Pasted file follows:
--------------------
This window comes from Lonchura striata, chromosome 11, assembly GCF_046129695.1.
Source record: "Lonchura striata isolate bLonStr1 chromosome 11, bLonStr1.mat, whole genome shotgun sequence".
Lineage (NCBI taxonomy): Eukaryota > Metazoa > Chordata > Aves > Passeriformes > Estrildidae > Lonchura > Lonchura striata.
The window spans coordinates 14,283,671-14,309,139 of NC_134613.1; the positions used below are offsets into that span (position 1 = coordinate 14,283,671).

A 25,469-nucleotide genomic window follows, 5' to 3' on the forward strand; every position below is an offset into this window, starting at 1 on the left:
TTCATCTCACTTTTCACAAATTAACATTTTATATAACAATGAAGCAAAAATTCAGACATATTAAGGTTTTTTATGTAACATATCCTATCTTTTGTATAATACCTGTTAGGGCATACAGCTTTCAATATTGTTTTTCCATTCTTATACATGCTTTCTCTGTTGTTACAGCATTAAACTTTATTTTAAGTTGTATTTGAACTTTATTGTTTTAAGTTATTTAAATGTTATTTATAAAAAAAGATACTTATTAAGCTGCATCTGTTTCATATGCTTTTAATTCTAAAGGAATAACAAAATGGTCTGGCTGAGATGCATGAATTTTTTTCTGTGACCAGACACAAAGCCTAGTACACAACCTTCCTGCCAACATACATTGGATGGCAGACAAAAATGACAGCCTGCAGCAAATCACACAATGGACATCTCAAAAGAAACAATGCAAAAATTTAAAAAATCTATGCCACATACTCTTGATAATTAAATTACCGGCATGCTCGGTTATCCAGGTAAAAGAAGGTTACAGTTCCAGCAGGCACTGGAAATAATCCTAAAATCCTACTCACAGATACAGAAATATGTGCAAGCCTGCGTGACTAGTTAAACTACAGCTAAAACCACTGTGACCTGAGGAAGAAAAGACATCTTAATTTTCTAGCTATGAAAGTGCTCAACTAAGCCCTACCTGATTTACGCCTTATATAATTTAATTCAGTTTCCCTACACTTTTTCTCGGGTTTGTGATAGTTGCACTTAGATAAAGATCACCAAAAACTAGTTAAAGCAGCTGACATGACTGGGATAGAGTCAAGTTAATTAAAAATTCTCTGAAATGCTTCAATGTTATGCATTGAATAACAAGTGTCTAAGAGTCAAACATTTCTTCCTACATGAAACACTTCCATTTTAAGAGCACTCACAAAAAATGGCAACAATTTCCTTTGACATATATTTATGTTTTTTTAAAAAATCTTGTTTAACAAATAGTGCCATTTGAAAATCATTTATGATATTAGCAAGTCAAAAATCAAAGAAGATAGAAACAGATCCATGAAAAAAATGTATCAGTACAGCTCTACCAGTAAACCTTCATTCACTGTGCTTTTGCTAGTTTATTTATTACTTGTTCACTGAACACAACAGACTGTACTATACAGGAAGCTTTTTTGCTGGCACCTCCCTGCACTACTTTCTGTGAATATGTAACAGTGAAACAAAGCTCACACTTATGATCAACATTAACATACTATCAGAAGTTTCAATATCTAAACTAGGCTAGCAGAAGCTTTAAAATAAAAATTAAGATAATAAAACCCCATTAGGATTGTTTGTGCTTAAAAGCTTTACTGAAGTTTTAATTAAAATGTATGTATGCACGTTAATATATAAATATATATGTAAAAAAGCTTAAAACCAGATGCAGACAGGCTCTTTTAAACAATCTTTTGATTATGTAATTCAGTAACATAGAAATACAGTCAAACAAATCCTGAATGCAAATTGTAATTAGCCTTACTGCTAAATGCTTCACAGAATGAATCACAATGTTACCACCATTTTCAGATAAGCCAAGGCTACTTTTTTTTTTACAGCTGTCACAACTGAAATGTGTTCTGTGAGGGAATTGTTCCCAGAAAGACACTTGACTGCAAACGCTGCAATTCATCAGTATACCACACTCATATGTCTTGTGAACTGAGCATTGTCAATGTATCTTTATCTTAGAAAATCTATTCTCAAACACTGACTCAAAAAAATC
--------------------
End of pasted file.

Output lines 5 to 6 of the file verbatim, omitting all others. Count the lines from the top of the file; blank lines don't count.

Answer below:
A 25,469-nucleotide genomic window follows, 5' to 3' on the forward strand; every position below is an offset into this window, starting at 1 on the left:
TTCATCTCACTTTTCACAAATTAACATTTTATATAACAATGAAGCAAAAATTCAGACATATTAAGGTTTTTTATGTAACATATCCTATCTTTTGTATAATACCTGTTAGGGCATACAGCTTTCAATATTGTTTTTCCATTCTTATACATGCTTTCTCTGTTGTTACAGCATTAAACTTTATTTTAAGTTGTATTTGAACTTTATTGTTTTAAGTTATTTAAATGTTATTTATAAAAAAAGATACTTATTAAGCTGCATCTGTTTCATATGCTTTTAATTCTAAAGGAATAACAAAATGGTCTGGCTGAGATGCATGAATTTTTTTCTGTGACCAGACACAAAGCCTAGTACACAACCTTCCTGCCAACATACATTGGATGGCAGACAAAAATGACAGCCTGCAGCAAATCACACAATGGACATCTCAAAAGAAACAATGCAAAAATTTAAAAAATCTATGCCACATACTCTTGATAATTAAATTACCGGCATGCTCGGTTATCCAGGTAAAAGAAGGTTACAGTTCCAGCAGGCACTGGAAATAATCCTAAAATCCTACTCACAGATACAGAAATATGTGCAAGCCTGCGTGACTAGTTAAACTACAGCTAAAACCACTGTGACCTGAGGAAGAAAAGACATCTTAATTTTCTAGCTATGAAAGTGCTCAACTAAGCCCTACCTGATTTACGCCTTATATAATTTAATTCAGTTTCCCTACACTTTTTCTCGGGTTTGTGATAGTTGCACTTAGATAAAGATCACCAAAAACTAGTTAAAGCAGCTGACATGACTGGGATAGAGTCAAGTTAATTAAAAATTCTCTGAAATGCTTCAATGTTATGCATTGAATAACAAGTGTCTAAGAGTCAAACATTTCTTCCTACATGAAACACTTCCATTTTAAGAGCACTCACAAAAAATGGCAACAATTTCCTTTGACATATATTTATGTTTTTTTAAAAAATCTTGTTTAACAAATAGTGCCATTTGAAAATCATTTATGATATTAGCAAGTCAAAAATCAAAGAAGATAGAAACAGATCCATGAAAAAAATGTATCAGTACAGCTCTACCAGTAAACCTTCATTCACTGTGCTTTTGCTAGTTTATTTATTACTTGTTCACTGAACACAACAGACTGTACTATACAGGAAGCTTTTTTGCTGGCACCTCCCTGCACTACTTTCTGTGAATATGTAACAGTGAAACAAAGCTCACACTTATGATCAACATTAACATACTATCAGAAGTTTCAATATCTAAACTAGGCTAGCAGAAGCTTTAAAATAAAAATTAAGATAATAAAACCCCATTAGGATTGTTTGTGCTTAAAAGCTTTACTGAAGTTTTAATTAAAATGTATGTATGCACGTTAATATATAAATATATATGTAAAAAAGCTTAAAACCAGATGCAGACAGGCTCTTTTAAACAATCTTTTGATTATGTAATTCAGTAACATAGAAATACAGTCAAACAAATCCTGAATGCAAATTGTAATTAGCCTTACTGCTAAATGCTTCACAGAATGAATCACAATGTTACCACCATTTTCAGATAAGCCAAGGCTACTTTTTTTTTTACAGCTGTCACAACTGAAATGTGTTCTGTGAGGGAATTGTTCCCAGAAAGACACTTGACTGCAAACGCTGCAATTCATCAGTATACCACACTCATATGTCTTGTGAACTGAGCATTGTCAATGTATCTTTATCTTAGAAAATCTATTCTCAAACACTGACTCAAAAAAATC